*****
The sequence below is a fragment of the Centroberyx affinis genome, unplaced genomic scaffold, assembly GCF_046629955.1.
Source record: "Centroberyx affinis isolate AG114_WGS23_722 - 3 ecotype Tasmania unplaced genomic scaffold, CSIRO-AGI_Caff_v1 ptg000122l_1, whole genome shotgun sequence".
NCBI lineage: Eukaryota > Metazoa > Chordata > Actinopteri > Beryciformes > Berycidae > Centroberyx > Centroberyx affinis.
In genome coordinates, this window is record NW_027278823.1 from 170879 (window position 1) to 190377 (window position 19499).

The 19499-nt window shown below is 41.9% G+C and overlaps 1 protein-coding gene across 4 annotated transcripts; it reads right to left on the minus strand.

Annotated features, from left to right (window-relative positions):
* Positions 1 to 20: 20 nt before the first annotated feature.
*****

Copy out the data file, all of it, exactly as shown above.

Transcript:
The sequence below is a fragment of the Centroberyx affinis genome, unplaced genomic scaffold, assembly GCF_046629955.1.
Source record: "Centroberyx affinis isolate AG114_WGS23_722 - 3 ecotype Tasmania unplaced genomic scaffold, CSIRO-AGI_Caff_v1 ptg000122l_1, whole genome shotgun sequence".
NCBI lineage: Eukaryota > Metazoa > Chordata > Actinopteri > Beryciformes > Berycidae > Centroberyx > Centroberyx affinis.
In genome coordinates, this window is record NW_027278823.1 from 170879 (window position 1) to 190377 (window position 19499).

The 19499-nt window shown below is 41.9% G+C and overlaps 1 protein-coding gene across 4 annotated transcripts; it reads right to left on the minus strand.

Annotated features, from left to right (window-relative positions):
* Positions 1 to 20: 20 nt before the first annotated feature.